Lifelines: Books That Bridge the Divide
“In this podcast, we share conversations with librarians, educators, and readers about the children’s books that can be bridges across our cultural divides…the books that can open minds and the books that can be the lifeline a child needs to remember they’re not alone.” — Ann Braden and Saadia Faruqi
And please spread the word: tell your friends, and leave a rating on iTunes or Stitcher so that others can find it. The more people who are thinking about these books and how we can bridge our cultural divides, the better.
If you’re an educator or librarian and have ideas about great ways to use books to bridge cultural divides, we’d love to hear from you! Together we can discuss what ideas you think should be included in a future episode, and we can explore potentially setting up an interview. Our goal is to have all voices at the table!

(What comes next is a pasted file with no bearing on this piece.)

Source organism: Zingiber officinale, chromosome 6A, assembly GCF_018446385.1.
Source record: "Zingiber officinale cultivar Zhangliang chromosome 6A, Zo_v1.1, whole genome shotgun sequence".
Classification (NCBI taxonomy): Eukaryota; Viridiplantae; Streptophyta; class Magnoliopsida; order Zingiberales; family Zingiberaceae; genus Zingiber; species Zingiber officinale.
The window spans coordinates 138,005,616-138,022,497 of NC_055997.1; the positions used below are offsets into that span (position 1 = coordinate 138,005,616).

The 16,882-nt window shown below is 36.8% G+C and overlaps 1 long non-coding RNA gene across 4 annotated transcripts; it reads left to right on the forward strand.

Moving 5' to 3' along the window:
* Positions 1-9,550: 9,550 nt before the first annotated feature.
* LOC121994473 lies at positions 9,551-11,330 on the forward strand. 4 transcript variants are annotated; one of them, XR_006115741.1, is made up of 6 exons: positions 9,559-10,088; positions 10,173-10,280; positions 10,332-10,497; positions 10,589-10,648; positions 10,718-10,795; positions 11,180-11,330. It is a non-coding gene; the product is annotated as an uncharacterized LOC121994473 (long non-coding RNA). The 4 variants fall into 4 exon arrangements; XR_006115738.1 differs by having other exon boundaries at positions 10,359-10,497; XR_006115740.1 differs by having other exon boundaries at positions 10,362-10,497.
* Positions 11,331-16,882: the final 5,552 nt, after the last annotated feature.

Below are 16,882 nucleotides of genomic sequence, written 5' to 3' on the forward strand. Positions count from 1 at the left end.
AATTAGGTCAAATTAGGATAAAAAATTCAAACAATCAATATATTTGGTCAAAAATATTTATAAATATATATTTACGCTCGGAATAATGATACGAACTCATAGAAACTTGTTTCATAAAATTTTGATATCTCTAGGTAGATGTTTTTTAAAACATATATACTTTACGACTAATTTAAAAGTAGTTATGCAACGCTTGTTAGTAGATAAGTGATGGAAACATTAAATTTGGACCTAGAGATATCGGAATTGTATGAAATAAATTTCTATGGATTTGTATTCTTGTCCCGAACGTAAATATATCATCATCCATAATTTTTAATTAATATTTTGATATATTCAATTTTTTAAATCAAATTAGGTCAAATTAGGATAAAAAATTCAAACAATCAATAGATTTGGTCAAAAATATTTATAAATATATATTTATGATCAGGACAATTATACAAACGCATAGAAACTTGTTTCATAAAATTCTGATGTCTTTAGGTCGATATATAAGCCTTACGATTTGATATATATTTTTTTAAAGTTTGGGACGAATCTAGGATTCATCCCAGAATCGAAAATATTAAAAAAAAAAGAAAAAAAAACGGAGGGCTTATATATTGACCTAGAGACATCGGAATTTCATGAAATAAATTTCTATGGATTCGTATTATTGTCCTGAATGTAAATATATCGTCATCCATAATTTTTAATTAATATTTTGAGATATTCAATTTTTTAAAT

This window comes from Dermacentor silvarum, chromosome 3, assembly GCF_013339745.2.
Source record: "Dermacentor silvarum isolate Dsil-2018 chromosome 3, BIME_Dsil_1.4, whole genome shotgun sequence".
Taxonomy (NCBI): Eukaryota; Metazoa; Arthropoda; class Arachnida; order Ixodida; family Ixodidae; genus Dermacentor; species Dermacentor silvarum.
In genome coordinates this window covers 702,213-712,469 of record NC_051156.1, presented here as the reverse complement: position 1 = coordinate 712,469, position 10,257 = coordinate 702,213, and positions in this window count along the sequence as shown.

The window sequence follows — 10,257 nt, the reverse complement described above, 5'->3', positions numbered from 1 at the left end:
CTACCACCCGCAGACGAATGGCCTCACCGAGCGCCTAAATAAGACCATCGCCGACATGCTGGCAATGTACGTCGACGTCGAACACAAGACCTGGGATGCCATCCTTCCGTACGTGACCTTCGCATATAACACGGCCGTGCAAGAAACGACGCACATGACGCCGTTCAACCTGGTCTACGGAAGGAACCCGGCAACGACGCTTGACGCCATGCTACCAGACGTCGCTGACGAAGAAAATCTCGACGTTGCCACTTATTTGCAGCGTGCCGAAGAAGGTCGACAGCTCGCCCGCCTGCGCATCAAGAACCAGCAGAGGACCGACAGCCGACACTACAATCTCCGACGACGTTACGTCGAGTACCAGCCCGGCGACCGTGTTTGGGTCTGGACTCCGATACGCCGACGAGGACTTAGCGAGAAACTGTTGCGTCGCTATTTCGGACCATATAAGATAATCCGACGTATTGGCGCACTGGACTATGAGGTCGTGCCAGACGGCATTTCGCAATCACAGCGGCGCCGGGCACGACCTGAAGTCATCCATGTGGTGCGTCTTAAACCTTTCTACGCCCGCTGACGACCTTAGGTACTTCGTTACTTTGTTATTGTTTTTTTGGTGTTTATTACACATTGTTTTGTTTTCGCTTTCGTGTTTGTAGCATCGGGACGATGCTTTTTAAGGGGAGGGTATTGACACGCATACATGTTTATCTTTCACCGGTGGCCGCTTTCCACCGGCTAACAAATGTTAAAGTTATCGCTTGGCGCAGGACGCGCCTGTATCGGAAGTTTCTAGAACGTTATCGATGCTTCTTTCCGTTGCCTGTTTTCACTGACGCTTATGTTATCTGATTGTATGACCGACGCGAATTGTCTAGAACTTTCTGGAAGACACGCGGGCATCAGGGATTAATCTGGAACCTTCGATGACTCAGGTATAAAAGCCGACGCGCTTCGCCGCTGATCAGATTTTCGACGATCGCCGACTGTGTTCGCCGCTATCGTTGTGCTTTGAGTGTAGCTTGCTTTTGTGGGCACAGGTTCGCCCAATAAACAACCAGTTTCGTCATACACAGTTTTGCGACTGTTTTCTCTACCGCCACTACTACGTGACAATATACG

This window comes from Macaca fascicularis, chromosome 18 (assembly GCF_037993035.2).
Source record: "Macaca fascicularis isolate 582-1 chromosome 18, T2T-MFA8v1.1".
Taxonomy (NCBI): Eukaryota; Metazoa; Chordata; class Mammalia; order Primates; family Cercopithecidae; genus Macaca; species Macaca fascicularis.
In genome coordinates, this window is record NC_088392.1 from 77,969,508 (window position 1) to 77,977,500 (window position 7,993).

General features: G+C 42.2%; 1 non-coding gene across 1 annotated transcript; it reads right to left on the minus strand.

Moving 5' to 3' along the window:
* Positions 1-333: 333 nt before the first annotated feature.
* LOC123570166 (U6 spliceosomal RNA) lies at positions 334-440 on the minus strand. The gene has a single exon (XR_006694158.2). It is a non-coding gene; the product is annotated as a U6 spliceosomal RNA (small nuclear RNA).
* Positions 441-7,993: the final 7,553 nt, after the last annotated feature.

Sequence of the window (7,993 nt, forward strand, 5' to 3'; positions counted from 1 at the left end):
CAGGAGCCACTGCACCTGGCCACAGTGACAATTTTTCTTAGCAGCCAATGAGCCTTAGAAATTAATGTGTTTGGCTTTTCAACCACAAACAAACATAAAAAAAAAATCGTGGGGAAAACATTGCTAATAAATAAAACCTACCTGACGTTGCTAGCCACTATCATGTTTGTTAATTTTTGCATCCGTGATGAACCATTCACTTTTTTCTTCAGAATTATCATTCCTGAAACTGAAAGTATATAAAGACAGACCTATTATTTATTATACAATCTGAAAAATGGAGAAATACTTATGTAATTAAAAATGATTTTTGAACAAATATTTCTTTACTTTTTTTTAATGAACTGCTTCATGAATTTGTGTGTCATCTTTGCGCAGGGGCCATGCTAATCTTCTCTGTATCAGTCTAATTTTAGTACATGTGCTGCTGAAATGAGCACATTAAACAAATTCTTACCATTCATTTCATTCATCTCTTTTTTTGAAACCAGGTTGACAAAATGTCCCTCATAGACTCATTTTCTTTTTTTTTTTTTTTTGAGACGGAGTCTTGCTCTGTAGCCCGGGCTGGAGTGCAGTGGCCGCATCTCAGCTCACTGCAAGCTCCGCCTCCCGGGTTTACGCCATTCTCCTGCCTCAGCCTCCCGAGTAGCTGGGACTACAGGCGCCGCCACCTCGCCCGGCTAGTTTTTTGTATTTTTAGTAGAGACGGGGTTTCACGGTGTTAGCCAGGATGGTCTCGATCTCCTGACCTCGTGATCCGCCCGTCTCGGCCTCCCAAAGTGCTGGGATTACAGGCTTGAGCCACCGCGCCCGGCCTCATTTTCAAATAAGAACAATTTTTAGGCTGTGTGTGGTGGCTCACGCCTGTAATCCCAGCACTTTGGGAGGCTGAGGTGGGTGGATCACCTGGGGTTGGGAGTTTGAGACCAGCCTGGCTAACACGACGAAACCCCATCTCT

Meet the Hosts:
Saadia is a Pakistani-American author, an interfaith activist, cultural sensitivity trainer, and a mother of two.
Ann is a middle grade author, a community organizer, a former middle school teacher and a mother of two.
About Ann Braden
Ann Braden writes books about kids struggling to find their voice amidst the realities of life. She founded GunSenseVT, a grassroots group focused on championing the common ground on the issue of guns in Vermont, which recently helped pass landmark gun violence prevention legislation. She also founded the Local Love Brigade, which now has chapters all over the country sending love postcards to those who are facing hate. Ann is the co-host of the children’s book podcast, “Lifelines: Books that Bridge the Divide,” along with Pakistani American author Saadia Faruqi, and is a former middle school teacher. She lives in southern Vermont with her husband, two children, and two insatiable cats named Boomer and Justice. Ann’s debut novel The Benefits of Being an Octopus comes out in September 2018 from Sky Pony Press. Recommended for fans of Jason Reynolds’ Ghost, the novel explores the cultural divides around class and the gun debate through the eyes of one girl, living on the edges of society, trying to find her way forward.